Are you really winning? Do you have a process for re-assessing where your career is at — and where you want it to go? How do you measure your success? How do you learn from your failure?

Here’s something else to consider: 99 Neighbors don’t release demos. They don’t leak rough mixes. They cook every meal until it is finished, and so should you. It’s easy for new artists to feel like that kind of transparency is “fan engagement,” but that’s not what your fans want. They want your best work. Only give them that.

Finally, it is obvious that 99 Neighbors not only practice their live show heavy, they also put a lot of thought into their sets. Much like having a fanbase or selling out shows, this is not something you can fake. Artists either do the work or they don’t. Any adult can tell the difference 20 seconds into your first song.

Reality is inherently unfair: while doing the work is no guarantee of success, not doing the work is an effective guarantee of failure. Choose wisely.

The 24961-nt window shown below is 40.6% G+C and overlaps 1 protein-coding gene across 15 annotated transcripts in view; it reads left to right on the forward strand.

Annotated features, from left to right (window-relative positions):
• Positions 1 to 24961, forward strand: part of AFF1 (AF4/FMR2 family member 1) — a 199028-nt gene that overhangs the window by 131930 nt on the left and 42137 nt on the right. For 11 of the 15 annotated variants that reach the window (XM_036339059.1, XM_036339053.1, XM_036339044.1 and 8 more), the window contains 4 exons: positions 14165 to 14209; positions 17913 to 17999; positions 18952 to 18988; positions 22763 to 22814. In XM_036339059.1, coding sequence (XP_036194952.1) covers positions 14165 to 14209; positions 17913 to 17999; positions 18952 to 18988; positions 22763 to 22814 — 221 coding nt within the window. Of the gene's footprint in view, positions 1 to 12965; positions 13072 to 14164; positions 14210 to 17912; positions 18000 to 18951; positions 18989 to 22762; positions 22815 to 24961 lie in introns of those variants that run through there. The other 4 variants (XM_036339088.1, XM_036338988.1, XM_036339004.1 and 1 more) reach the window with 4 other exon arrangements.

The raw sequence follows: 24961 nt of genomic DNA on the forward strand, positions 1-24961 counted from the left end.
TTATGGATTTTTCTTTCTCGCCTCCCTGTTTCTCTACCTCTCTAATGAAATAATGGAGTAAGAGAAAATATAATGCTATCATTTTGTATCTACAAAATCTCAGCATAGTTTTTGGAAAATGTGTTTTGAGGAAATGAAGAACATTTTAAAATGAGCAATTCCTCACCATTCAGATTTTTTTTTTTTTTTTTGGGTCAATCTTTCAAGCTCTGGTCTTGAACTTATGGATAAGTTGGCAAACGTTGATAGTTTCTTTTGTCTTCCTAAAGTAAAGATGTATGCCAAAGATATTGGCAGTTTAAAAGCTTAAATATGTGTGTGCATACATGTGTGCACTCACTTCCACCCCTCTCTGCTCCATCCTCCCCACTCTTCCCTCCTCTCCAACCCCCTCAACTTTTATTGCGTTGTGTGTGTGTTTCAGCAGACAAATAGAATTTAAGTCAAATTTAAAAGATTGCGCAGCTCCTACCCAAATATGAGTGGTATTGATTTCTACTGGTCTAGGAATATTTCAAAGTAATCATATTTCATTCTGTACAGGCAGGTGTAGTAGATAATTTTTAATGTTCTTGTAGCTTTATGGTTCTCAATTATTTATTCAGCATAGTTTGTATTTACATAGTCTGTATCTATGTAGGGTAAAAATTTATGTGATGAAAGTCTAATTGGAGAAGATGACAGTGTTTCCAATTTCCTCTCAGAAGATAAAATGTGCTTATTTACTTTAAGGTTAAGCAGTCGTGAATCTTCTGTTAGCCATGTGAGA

Enough of all that, though. Just enjoy the music. 99 Neighbors will be playing at Higher Ground — the big room this time — on Friday, January 11th. If you want tickets, you should get them ASAP.

Cheers to a dope young crew doing it right.

Justin Boland
2018: Everything Happens At Once

This was originally a long recap of a long year; all of that has been scrapped. Instead, this is a look at How and Why 2018 was the busiest, best year that Vermont’s hip hop scene has experienced so far. Along the way, there’s a playlist of twelve tracks I was bumping at the time.

This is both very long and completely unnecessary. Enjoy.


Back in January, this website didn’t even exist yet. Since then, I’ve managed to rack up over 150 posts here, which reached twelve thousand unique visitors. Which is cool. I did not expect to be breaking 10k the first year. Curiously, more than half of that traffic is coming from outside of Vermont.

One thing about having real web analytics instead of Facebook numbers is that it makes it easy to see who’s got a real fanbase and who’s … well, I hope you’re fooling yourselves, because you’re not fooling me.